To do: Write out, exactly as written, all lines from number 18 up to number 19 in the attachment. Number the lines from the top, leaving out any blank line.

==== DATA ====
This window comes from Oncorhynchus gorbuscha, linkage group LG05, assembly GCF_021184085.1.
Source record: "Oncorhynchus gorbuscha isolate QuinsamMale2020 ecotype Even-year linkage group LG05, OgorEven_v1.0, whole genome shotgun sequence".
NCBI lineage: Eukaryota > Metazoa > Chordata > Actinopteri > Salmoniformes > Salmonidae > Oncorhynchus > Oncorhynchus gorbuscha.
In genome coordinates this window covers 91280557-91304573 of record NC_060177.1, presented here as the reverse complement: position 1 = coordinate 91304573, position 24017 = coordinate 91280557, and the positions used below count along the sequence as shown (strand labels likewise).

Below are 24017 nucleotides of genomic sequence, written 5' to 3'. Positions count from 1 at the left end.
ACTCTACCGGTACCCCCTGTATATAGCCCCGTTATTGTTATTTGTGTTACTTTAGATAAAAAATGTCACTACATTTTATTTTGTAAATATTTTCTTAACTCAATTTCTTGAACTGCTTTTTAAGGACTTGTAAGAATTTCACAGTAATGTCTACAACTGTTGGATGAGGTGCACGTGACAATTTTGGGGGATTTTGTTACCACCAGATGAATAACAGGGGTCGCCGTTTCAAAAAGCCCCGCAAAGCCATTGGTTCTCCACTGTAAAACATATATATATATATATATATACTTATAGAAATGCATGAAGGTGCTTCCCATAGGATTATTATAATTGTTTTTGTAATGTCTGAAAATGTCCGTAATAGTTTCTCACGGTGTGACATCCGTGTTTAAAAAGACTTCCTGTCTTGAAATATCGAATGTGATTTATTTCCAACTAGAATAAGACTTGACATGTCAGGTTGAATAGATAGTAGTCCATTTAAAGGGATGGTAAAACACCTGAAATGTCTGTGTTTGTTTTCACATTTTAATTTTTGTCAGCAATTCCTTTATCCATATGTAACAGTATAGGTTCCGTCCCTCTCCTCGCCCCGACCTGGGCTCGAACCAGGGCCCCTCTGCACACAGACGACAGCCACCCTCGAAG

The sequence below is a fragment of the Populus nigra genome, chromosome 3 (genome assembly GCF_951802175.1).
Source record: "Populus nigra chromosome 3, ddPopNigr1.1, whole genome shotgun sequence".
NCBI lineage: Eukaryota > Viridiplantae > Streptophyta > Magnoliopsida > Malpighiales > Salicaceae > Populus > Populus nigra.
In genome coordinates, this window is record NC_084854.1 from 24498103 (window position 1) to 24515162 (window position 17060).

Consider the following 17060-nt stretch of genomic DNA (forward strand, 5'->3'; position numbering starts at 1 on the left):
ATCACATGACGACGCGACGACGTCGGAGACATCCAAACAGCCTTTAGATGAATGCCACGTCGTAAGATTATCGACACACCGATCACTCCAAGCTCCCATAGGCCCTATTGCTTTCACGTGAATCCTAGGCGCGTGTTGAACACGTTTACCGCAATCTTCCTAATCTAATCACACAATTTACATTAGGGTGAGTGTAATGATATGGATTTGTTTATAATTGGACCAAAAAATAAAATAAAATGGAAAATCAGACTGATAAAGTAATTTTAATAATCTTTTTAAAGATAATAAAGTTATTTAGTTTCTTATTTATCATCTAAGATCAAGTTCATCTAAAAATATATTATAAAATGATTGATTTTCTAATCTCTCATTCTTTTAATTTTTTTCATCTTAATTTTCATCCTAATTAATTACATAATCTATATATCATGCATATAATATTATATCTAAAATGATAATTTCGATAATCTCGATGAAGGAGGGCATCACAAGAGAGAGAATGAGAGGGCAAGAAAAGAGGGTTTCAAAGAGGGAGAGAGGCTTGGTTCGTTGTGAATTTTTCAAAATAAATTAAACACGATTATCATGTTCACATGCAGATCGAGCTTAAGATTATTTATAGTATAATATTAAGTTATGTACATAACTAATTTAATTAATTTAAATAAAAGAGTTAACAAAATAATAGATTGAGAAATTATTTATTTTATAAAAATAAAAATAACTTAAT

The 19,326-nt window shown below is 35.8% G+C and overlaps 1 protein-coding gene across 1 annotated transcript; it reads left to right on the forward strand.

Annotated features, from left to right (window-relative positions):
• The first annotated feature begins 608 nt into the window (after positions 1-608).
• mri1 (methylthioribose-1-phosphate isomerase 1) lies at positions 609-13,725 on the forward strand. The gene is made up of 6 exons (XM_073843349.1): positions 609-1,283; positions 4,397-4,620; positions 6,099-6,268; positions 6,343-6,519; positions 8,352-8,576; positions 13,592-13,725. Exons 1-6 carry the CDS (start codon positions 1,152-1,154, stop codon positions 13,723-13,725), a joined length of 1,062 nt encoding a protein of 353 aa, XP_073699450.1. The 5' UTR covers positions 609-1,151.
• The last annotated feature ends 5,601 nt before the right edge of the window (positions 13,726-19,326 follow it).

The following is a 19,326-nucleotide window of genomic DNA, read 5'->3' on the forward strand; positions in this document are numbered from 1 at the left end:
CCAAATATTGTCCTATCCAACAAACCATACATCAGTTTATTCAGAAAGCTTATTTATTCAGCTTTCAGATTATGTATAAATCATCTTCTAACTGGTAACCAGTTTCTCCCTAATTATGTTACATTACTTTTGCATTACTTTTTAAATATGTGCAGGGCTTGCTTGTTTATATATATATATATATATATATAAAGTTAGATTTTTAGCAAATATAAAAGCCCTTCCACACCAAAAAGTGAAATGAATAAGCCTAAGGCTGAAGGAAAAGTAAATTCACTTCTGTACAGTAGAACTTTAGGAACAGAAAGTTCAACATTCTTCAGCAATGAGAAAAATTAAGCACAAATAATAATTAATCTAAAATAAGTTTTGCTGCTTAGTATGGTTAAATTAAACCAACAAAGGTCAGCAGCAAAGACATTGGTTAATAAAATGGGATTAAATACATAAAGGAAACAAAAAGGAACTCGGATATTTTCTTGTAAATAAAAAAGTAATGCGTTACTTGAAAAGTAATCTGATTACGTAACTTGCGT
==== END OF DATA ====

The following is a 19,326-nucleotide window of genomic DNA, read 5'->3' on the forward strand; positions in this document are numbered from 1 at the left end:
CCAAATATTGTCCTATCCAACAAACCATACATCAGTTTATTCAGAAAGCTTATTTATTCAGCTTTCAGATTATGTATAAATCATCTTCTAACTGGTAACCAGTTTCTCCCTAATTATGTTACATTACTTTTGCATTACTTTTTAAATATGTGCAGGGCTTGCTTGTTTATATATATATATATATATATATAAAGTTAGATTTTTAGCAAATATAAAAGCCCTTCCACACCAAAAAGTGAAATGAATAAGCCTAAGGCTGAAGGAAAAGTAAATTCACTTCTGTACAGTAGAACTTTAGGAACAGAAAGTTCAACATTCTTCAGCAATGAGAAAAATTAAGCACAAATAATAATTAATCTAAAATAAGTTTTGCTGCTTAGTATGGTTAAATTAAACCAACAAAGGTCAGCAGCAAAGACATTGGTTAATAAAATGGGATTAAATACATAAAGGAAACAAAAAGGAACTCGGATATTTTCTTGTAAATAAAAAAGTAATGCGTTACTTGAAAAGTAATCTGATTACGTAACTTGCGT